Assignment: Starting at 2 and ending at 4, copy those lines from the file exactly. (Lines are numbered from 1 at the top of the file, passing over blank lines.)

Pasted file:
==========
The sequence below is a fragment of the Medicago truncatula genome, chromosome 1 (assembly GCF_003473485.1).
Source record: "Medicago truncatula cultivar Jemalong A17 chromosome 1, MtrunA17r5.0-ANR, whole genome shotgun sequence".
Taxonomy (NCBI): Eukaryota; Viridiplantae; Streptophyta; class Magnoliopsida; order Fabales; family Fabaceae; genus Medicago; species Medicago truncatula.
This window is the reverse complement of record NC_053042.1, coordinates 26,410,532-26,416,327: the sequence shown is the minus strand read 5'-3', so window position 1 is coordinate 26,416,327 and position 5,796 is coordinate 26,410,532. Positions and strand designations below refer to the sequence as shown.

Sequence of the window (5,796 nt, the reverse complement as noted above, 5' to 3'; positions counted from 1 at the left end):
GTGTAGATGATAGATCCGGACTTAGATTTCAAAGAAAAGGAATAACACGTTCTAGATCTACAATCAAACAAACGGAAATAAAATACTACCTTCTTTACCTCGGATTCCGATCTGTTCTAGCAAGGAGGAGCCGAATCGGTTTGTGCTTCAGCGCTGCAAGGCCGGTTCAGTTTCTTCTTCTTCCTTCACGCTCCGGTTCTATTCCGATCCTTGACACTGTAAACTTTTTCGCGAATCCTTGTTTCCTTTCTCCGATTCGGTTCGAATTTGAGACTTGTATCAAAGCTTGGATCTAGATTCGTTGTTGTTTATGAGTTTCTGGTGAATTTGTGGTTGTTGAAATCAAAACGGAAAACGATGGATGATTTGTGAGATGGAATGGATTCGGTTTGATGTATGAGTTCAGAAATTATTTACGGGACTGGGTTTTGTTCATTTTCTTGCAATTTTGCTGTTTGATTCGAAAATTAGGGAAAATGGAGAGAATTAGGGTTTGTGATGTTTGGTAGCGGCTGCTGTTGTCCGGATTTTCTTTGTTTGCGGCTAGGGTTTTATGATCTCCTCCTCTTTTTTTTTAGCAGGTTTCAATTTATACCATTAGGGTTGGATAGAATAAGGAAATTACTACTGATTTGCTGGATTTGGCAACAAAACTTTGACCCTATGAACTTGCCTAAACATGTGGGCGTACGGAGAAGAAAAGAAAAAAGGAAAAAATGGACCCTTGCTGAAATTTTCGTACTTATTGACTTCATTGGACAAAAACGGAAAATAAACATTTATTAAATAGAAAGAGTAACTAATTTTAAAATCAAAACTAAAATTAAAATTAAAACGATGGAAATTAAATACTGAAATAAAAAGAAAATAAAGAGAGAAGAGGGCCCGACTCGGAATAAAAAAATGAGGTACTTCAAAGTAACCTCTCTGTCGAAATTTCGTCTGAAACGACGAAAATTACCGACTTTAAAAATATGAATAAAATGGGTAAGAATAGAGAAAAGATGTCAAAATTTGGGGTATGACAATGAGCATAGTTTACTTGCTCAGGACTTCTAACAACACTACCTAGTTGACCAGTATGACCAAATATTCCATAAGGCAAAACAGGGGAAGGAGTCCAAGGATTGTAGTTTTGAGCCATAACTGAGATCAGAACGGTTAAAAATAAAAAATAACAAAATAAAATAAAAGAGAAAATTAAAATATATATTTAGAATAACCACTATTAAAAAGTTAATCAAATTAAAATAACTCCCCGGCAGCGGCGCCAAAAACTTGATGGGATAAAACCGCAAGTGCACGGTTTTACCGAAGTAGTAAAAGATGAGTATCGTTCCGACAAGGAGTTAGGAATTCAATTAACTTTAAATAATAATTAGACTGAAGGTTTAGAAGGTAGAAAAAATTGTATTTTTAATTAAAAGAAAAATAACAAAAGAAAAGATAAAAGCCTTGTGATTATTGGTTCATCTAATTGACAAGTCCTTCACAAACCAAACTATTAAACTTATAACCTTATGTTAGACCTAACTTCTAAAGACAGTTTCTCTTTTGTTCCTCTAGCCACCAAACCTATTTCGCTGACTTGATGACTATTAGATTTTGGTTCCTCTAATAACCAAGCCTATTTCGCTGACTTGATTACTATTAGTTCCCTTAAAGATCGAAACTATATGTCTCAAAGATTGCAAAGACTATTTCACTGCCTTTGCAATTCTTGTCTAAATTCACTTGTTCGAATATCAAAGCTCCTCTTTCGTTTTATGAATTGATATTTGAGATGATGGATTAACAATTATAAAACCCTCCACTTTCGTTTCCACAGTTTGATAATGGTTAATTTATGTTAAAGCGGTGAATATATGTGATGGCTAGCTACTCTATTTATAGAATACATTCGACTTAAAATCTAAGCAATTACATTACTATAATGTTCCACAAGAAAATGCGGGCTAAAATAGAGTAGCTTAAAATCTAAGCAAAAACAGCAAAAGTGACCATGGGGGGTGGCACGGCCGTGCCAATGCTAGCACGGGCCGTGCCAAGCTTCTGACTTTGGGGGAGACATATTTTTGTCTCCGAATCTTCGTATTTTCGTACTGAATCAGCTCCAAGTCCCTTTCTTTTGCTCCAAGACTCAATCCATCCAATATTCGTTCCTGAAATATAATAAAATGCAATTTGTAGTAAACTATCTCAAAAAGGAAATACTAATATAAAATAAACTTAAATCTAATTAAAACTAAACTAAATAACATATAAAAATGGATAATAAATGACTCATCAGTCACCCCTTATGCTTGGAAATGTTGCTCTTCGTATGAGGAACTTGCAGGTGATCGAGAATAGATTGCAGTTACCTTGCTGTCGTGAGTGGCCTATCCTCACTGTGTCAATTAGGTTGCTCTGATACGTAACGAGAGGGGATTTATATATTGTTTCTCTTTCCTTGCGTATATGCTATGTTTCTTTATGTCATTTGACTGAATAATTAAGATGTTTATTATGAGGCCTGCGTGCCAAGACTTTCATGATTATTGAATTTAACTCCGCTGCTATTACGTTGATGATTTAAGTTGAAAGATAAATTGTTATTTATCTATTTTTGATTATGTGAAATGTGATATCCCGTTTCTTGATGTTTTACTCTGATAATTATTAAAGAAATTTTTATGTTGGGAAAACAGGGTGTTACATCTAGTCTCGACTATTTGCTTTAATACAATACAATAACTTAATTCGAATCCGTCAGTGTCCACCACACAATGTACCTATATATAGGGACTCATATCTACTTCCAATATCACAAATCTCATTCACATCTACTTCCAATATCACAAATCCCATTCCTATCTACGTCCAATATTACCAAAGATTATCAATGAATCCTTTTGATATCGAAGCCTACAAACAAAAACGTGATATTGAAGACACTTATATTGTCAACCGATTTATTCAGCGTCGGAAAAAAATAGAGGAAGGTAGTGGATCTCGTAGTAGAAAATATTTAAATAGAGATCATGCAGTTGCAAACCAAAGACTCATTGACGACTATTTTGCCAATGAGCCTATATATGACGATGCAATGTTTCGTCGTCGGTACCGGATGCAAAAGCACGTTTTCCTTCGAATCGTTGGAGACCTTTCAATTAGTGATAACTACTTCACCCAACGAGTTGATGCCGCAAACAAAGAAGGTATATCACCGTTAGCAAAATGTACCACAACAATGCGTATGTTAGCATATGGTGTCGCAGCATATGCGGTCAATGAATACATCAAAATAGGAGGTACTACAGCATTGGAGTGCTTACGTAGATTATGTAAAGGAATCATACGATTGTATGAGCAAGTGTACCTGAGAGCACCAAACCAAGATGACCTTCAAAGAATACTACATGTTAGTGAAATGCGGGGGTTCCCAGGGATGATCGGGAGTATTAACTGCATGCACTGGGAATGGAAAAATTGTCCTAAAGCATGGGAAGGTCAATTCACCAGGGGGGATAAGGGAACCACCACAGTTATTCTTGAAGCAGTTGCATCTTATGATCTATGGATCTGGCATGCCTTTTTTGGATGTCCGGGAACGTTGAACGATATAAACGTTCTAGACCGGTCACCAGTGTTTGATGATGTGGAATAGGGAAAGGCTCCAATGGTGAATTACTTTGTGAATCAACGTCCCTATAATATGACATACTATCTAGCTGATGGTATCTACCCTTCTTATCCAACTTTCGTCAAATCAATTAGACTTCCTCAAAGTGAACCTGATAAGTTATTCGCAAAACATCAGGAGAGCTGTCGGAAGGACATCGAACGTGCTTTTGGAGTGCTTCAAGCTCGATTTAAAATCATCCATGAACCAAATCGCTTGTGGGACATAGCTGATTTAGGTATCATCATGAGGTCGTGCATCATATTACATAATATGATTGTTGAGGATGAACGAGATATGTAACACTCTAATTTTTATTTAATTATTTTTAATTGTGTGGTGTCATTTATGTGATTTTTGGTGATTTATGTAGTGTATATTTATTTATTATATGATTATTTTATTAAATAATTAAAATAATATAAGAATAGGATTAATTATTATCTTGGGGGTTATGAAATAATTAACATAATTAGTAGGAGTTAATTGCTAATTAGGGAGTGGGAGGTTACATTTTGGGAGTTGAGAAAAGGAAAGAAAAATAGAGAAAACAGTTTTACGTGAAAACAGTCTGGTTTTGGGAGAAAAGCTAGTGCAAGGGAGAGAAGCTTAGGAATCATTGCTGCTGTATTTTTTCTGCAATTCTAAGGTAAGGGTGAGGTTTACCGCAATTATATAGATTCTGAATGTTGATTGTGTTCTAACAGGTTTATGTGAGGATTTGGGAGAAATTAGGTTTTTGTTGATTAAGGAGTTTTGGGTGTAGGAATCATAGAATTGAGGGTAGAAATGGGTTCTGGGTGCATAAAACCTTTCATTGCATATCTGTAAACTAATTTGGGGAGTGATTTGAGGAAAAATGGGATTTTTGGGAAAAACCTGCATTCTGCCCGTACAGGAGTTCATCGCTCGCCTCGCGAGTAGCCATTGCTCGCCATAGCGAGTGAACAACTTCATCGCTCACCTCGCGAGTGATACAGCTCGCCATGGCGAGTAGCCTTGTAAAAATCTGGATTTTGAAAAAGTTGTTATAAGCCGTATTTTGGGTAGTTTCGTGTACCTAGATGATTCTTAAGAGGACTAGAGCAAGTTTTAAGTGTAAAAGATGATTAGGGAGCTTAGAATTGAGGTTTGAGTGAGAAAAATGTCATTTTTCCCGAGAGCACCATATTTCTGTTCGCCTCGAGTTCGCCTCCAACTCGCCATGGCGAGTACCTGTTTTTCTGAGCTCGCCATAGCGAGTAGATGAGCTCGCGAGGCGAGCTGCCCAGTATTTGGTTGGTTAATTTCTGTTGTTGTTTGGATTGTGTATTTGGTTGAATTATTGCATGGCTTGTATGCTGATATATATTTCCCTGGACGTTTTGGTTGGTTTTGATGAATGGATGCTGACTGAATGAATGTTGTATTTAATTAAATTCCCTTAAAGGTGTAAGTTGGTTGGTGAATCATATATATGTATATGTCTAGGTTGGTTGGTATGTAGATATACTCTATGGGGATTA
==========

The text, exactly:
Source record: "Medicago truncatula cultivar Jemalong A17 chromosome 1, MtrunA17r5.0-ANR, whole genome shotgun sequence".
Taxonomy (NCBI): Eukaryota; Viridiplantae; Streptophyta; class Magnoliopsida; order Fabales; family Fabaceae; genus Medicago; species Medicago truncatula.
This window is the reverse complement of record NC_053042.1, coordinates 26,410,532-26,416,327: the sequence shown is the minus strand read 5'-3', so window position 1 is coordinate 26,416,327 and position 5,796 is coordinate 26,410,532. Positions and strand designations below refer to the sequence as shown.